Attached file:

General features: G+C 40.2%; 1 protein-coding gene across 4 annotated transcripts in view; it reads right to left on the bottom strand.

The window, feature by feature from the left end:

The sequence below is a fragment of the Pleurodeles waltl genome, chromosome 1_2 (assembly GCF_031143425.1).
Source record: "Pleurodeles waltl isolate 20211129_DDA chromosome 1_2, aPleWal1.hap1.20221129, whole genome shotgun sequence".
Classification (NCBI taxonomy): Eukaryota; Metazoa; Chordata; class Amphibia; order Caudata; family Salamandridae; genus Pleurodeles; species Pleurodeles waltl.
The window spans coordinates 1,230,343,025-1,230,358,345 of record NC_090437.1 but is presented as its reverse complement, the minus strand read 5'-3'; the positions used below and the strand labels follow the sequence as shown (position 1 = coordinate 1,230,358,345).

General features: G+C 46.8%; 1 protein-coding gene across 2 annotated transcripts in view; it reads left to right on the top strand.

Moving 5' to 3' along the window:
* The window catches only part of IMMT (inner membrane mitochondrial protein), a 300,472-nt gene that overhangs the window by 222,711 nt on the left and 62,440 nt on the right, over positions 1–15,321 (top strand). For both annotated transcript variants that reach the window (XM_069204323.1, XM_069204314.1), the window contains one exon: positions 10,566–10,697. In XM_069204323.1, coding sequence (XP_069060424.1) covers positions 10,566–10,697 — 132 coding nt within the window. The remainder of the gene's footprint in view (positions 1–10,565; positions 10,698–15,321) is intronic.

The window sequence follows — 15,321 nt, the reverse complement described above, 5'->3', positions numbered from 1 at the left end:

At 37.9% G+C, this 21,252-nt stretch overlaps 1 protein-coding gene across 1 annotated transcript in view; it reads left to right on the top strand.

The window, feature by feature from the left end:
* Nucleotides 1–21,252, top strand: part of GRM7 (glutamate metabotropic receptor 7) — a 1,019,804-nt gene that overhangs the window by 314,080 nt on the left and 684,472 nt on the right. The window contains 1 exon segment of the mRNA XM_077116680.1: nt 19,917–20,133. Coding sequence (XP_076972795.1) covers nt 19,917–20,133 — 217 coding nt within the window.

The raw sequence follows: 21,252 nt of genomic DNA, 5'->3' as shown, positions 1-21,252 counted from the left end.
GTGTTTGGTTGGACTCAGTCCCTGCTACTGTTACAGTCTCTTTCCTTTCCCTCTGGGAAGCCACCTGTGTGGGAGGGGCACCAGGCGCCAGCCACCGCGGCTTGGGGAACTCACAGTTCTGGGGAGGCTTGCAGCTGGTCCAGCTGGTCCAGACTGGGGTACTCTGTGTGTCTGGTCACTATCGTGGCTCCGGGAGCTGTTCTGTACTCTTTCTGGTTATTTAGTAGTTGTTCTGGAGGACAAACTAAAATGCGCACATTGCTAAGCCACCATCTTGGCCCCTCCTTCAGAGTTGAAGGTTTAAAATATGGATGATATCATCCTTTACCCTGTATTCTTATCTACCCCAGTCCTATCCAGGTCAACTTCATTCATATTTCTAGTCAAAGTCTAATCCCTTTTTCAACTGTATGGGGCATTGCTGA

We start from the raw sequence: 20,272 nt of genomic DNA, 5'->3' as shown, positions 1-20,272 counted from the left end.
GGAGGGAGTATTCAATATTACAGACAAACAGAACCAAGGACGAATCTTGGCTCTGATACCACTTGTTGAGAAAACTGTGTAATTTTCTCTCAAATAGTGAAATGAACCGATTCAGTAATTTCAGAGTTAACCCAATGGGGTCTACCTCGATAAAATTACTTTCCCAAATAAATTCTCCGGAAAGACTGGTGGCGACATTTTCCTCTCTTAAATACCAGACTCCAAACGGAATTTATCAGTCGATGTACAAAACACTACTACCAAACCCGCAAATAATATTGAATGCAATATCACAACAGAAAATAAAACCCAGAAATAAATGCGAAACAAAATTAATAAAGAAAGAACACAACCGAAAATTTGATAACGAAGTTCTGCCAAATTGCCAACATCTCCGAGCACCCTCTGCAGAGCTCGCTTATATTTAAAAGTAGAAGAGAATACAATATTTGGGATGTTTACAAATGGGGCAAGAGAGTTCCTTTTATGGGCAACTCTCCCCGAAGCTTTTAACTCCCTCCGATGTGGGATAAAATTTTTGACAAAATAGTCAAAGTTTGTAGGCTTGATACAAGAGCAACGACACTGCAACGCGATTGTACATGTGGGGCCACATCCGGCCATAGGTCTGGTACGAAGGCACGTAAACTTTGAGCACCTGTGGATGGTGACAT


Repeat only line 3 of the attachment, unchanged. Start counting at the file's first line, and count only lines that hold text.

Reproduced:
The sequence below is a fragment of the Pleurodeles waltl genome, chromosome 1_2 (assembly GCF_031143425.1).